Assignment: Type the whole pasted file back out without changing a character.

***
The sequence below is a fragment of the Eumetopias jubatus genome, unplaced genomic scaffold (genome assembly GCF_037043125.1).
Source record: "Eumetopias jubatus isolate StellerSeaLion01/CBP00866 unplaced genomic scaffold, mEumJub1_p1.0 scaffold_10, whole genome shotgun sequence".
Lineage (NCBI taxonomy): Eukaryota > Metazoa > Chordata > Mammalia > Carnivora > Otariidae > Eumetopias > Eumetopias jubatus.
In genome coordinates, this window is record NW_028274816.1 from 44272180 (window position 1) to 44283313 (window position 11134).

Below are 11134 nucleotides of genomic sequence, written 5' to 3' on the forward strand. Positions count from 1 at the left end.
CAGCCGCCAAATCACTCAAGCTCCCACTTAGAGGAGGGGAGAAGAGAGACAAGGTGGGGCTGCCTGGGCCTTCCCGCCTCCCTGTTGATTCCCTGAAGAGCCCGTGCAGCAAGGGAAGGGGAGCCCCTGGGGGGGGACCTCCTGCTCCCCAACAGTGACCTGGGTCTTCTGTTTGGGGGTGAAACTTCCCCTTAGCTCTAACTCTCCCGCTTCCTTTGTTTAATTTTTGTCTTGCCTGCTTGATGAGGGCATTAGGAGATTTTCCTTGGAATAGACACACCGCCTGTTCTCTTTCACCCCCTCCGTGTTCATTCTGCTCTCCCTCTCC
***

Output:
The sequence below is a fragment of the Eumetopias jubatus genome, unplaced genomic scaffold (genome assembly GCF_037043125.1).
Source record: "Eumetopias jubatus isolate StellerSeaLion01/CBP00866 unplaced genomic scaffold, mEumJub1_p1.0 scaffold_10, whole genome shotgun sequence".
Lineage (NCBI taxonomy): Eukaryota > Metazoa > Chordata > Mammalia > Carnivora > Otariidae > Eumetopias > Eumetopias jubatus.
In genome coordinates, this window is record NW_028274816.1 from 44272180 (window position 1) to 44283313 (window position 11134).

Below are 11134 nucleotides of genomic sequence, written 5' to 3' on the forward strand. Positions count from 1 at the left end.
CAGCCGCCAAATCACTCAAGCTCCCACTTAGAGGAGGGGAGAAGAGAGACAAGGTGGGGCTGCCTGGGCCTTCCCGCCTCCCTGTTGATTCCCTGAAGAGCCCGTGCAGCAAGGGAAGGGGAGCCCCTGGGGGGGGACCTCCTGCTCCCCAACAGTGACCTGGGTCTTCTGTTTGGGGGTGAAACTTCCCCTTAGCTCTAACTCTCCCGCTTCCTTTGTTTAATTTTTGTCTTGCCTGCTTGATGAGGGCATTAGGAGATTTTCCTTGGAATAGACACACCGCCTGTTCTCTTTCACCCCCTCCGTGTTCATTCTGCTCTCCCTCTCC